Can medical insurance coverage reduce disparities of income in elderly patients requiring long-term care? The case of the People’s Republic of China
Zhenyu Zhang,1 Jianbing Wang,1 Mingjuan Jin,1 Mei Li,1 Litao Zhou,2 Fangyuan Jing,1 Kun Chen1
1Department of Epidemiology and Health Statistics, School of Public Health, Zhejiang University, Zhejiang, People’s Republic of China; 2Quality Control Department, Zhejiang Hospital, Zhejiang, People’s Republic of China
Background: The People’s Republic of China’s population is aging rapidly, partly because of the impact of the one-child policy and improvements in the health care system. Caring for bedridden seniors can be a challenge for many families in the People’s Republic of China.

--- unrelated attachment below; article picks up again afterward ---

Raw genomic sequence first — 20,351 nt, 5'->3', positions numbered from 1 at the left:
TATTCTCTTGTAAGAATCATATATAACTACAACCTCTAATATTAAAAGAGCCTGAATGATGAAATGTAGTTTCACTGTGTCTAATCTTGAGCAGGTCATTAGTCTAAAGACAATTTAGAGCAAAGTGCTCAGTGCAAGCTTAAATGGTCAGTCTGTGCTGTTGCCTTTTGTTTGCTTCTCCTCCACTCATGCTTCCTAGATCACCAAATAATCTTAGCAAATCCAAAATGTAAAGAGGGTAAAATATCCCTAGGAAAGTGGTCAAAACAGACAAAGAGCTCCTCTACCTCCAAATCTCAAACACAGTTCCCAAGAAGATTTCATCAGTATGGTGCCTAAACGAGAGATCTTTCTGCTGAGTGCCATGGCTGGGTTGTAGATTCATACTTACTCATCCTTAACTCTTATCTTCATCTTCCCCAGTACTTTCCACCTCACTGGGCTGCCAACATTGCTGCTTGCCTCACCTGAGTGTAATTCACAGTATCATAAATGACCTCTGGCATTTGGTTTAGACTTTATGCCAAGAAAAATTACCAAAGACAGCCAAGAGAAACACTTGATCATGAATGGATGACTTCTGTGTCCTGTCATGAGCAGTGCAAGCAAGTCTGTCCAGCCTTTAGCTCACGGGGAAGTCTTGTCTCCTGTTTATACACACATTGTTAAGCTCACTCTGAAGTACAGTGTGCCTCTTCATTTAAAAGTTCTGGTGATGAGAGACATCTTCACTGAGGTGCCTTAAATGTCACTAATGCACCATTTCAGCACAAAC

Objective: To identify the inequality of income among different age groups and social statuses, and evaluate the medical burden and health insurance compensation in the People’s Republic of China.
Methods: We measured income inequality and insurance compensation levels among bedridden patients in Zhejiang province, People’s Republic of China. Factor analysis and Gini coefficients were used to evaluate degree of income inequality and insurance compensation level.
Results: We found distinct regional disparities in Zhejiang province, including the aspects of income, expenses, and time. Gini coefficients of older adults with long-term care needs in urban and rural areas were 0.335 and 0.602, respectively. In all age groups, Gini coefficients increased after adjustment for medical expenditures, and the inequality persisted after insurance reimbursement was taken into consideration.
Conclusion: A significant income disparity between rural and urban areas was observed. Inequality increased with age, and medical expenditure is a huge burden for older people with long-term care needs. Health insurance does not play an important role in reducing inequalities among patients who need long-term care services.
Keywords: Gini coefficient, bedridden, long-term care, insurance
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